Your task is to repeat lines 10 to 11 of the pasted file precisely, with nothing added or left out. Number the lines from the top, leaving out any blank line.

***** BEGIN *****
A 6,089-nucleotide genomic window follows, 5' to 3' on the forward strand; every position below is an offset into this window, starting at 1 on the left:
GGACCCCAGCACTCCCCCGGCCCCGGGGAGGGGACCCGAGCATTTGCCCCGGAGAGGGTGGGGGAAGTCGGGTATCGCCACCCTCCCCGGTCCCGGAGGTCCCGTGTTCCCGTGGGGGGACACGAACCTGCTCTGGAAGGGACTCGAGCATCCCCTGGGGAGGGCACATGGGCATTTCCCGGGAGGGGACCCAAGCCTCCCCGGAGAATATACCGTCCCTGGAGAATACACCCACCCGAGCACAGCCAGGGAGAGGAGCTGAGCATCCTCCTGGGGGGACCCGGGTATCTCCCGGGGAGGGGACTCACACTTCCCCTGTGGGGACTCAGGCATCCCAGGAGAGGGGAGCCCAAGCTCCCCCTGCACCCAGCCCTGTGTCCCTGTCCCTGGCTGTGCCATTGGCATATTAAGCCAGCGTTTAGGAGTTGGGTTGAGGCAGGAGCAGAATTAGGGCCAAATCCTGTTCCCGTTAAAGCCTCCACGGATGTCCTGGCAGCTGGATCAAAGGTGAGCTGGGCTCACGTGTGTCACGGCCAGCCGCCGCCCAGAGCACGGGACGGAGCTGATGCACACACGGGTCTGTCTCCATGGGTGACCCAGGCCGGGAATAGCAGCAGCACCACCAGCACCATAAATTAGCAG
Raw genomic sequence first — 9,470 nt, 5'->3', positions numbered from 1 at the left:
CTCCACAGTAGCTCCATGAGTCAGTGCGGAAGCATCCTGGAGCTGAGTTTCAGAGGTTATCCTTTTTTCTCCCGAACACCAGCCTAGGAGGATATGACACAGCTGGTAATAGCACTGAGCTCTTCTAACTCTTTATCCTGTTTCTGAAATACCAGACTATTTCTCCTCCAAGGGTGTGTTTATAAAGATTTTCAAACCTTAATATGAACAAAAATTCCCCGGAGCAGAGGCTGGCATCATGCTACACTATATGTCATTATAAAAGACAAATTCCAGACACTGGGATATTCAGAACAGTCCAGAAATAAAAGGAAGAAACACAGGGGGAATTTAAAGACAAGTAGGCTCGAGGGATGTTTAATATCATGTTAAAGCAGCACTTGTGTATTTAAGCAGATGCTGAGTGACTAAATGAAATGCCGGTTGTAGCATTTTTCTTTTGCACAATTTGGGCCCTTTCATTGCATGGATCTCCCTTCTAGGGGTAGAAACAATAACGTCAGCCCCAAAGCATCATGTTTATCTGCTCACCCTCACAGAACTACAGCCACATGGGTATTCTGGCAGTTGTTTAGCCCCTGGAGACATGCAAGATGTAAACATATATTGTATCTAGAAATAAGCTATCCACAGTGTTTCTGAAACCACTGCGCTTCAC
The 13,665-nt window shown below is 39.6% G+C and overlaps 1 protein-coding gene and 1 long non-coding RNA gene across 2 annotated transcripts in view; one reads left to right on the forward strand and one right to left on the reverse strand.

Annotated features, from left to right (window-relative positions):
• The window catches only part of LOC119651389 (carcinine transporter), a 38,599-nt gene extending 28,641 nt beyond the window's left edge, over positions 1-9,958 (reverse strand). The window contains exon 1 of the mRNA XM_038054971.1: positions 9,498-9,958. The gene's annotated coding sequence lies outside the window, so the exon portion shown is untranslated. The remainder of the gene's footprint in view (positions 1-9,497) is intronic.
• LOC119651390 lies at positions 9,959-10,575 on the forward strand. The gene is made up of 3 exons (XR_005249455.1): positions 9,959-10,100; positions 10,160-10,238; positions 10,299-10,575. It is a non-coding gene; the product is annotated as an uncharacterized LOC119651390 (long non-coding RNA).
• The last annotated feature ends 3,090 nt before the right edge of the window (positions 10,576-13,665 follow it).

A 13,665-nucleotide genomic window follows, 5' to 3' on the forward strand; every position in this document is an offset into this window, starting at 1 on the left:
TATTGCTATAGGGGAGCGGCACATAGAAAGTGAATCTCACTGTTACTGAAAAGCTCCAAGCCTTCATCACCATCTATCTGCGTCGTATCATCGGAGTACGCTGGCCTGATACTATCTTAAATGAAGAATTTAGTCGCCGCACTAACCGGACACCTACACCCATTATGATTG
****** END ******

A 13,665-nucleotide genomic window follows, 5' to 3' on the forward strand; every position in this document is an offset into this window, starting at 1 on the left:
TATTGCTATAGGGGAGCGGCACATAGAAAGTGAATCTCACTGTTACTGAAAAGCTCCAAGCCTTCATCACCATCTATCTGCGTCGTATCATCGGAGTACGCTGGCCTGATACTATCTTAAATGAAGAATTTAGTCGCCGCACTAACCGGACACCTACACCCATTATGATTG